Archive for the ‘Motherhood’ Category

I woke up on Mother’s Day at 6:41 a.m. Just woke up. No child screaming. No cat screaming. Just my clock, the biological one. Technically, I slept in by twenty minutes—weekdays 6:20 is my start.

I pee. The baby is up. The cat hears me and begins his morning song for food. I go feed the cat and decide to sneak a load of laundry from the washer into the dryer, grab Andy and then head downstairs before he wakes anyone up.

But Max. Max.

Max has been dealing with some anxiety lately. He’ll be looking for a toy and will full on yell at us, “Where’s the blue car!!!!” over and over again until we point it out to him. Sometimes even then he won’t go pick it up, he screams at us to get it. (We don’t, btw. He can pick up his own damn car.)

So I’m midway between my laundry task when Max bursts out of his room and full on yells, “It’s happy time! It’s happy time!” I’m like, “Okay.” He continues, “Mommy! It’s HAPPY TIME!”

“Okay, buddy, you don’t have to yell.”

“It’s happy time. IT’S HAPPY TIME, MOMMY!”

Keep in mind that this is full-on, Tori Amos’ Tear In Your Hand kind of scenario. Fonts and capitalization don’t do it justice. He is saying the word happy in a voice that is not. In a voice that says, If you don’t give me what I want I’m going to throw myself down on the floor and wake everyone in the neighborhood.

I say, “Okay, buddy. Let Mommy finish and we’ll go downstairs in five minutes.” (Five minutes is our standard countdown time for anything: five minutes to potty, five minutes to tubby, five mintutes to go bye-bye.)

“MOMMY! Happy time, MOMMY!”

“Yes, dude, I get it. Mommy has to finish this and then get Alex, okay.”


“Go ahead, go get him. Open the door.”


Good times at what is now like, 6:50 a.m. My mother graciously appears in the doorway of her room to find out what Mikey wants while I shove the clothes into the dryer. I tell her, “I have no idea. It’s happy time.”

“Oh,” my mom says.


“I was trying to teach him Happy Mother’s Day yesterday. I was telling him, ‘Tomorrow we’ll tell Mommy: Happy Mother’s Day.’ Is that what you’re trying to say, Max? Tell Mommy.”

He looks at me and says, “Happy Mother’s Day, Mommy!”

God love him.

Flowers from Ned/Thor/Gunnar and the boys.

Flowers from Ned/Thor/Gunnar and the boys.


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This blog is being brough to you by my very new computer, purchased in a hasty click last week while I watched the last 20 minutes of my old computer’s battery die like a kind of horrible NYE ball drop. Dammit.

That’s the kind of holiday season we’ve been having around here. I ordered the wrong photos for our Christmas card. We got our tree two weeks late because of child illness and rain (and the post-rain mud put a little damper on things). Said late tree is crooked, and so about 1/3 of the ornaments are not on it. And at least half of our decorations for the house are still in boxes. The most festive part of our home is the outside–and that is because Ned/Thor/Gunnar put effort in to put up lights.

We’re celebrating a half Christmas.

Some years are like this, I know. The year Max was born, I told my friends and family that I would not be making Christmas cookies that year. There were some long faces. But what can you do? I got to the point this season where I wanted to just cancel putting up a tree.  I was missing the spirit. I looked at all the elfing I had to do and all I saw was work.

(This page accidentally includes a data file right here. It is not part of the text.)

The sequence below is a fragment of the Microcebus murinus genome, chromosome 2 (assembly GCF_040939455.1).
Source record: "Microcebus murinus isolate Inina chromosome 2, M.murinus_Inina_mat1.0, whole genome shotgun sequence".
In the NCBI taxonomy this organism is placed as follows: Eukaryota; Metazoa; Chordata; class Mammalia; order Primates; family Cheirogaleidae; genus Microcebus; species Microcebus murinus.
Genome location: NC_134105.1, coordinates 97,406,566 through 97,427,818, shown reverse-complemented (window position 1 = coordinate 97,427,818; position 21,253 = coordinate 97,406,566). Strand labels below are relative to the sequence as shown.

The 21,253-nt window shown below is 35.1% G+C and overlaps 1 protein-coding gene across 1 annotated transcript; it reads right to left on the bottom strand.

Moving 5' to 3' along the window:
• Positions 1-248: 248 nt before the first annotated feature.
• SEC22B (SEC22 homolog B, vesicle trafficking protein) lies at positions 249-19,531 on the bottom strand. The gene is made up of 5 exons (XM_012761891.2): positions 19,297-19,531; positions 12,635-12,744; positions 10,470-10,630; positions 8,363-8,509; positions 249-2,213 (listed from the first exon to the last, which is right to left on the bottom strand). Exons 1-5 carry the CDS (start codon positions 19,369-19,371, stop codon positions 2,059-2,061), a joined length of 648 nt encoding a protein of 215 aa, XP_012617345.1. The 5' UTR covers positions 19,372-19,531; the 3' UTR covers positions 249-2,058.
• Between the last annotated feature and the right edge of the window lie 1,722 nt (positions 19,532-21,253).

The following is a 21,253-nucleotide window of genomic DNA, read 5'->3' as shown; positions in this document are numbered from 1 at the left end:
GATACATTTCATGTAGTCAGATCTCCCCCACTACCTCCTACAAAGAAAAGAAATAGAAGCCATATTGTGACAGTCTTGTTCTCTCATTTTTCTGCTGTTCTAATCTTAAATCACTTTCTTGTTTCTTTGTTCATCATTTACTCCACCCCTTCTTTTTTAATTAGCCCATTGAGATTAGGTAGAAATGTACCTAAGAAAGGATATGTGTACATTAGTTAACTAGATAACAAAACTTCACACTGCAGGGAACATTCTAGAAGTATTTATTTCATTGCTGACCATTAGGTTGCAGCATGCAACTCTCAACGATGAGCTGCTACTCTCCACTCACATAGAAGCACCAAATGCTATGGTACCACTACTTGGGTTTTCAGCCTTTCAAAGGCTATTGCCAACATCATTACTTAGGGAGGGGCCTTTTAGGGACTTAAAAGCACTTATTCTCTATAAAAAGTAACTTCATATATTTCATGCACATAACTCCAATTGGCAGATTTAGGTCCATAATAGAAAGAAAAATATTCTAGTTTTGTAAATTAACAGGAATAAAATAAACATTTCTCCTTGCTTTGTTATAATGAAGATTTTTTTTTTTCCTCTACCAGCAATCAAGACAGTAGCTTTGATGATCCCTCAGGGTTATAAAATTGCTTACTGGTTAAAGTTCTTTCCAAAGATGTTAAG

I partially blame Thanksgiving. It came too late. But this still doesn’t make me want to start the holiday season on Labor Day. I mean, c’mon. There were just too many deadlines and not enough time. Even though I cut back and even though I did most of my shopping online. The boys kept getting sick. It seemed like any moment I was able to stop and look around, all I wished I could do was take a nap.

I wonder if my mother felt this way. I know we never baked Christmas cookies together. She worked a crazy amount over the holiday season (she was the breadwinner) and didn’t have the time. She would stay up until 2:00 a.m. on Christmas Even to get the presents wrapped and if we were hosting, cleaning the house getting ready for company the next day. I wonder if she only put out half the decorations and skipped sending cards.

More than anything, I miss that luxury of being able to enjoy the holiday. To watch a Christmas movie all the way through, or spend an entire day shopping for gifts, or even being able to attend a church service. (We live in the country. Our church has one service at 8:00 p.m. on Christmas Eve … it’ll be a few years before they’ll stay up for that one.)

Moon-600So now the sick little man Max is in bed, feverish but still I think, sweet as pie as he falls asleep under his new moon nightlight. And little bug Andrew is protesting in his crib that Christmas is over. I think, in the end, we try and re-create our own childhood memories of Christmas. And often fail. But to them, it was perfect. This was an awesome day.


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There. It. Is.

It’s like a sentence all its own. Everybody knows somebody who knows somebody who has a child that is autistic. Everybody that knows somebody feels relief and sadness when they hear this news. I feel so sorry for them. I’m so glad it’s not my child.